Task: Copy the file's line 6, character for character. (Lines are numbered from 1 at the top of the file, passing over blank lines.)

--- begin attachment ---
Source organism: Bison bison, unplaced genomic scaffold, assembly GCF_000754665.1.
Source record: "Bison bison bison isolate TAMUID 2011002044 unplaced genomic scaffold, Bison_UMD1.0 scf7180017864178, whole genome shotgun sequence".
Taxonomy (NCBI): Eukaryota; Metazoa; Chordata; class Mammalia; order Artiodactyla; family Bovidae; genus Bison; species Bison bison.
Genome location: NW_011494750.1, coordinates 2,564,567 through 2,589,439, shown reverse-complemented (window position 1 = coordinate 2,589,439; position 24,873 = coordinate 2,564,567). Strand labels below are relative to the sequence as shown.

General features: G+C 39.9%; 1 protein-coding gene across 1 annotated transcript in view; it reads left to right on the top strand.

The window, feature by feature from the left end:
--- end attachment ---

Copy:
The window, feature by feature from the left end: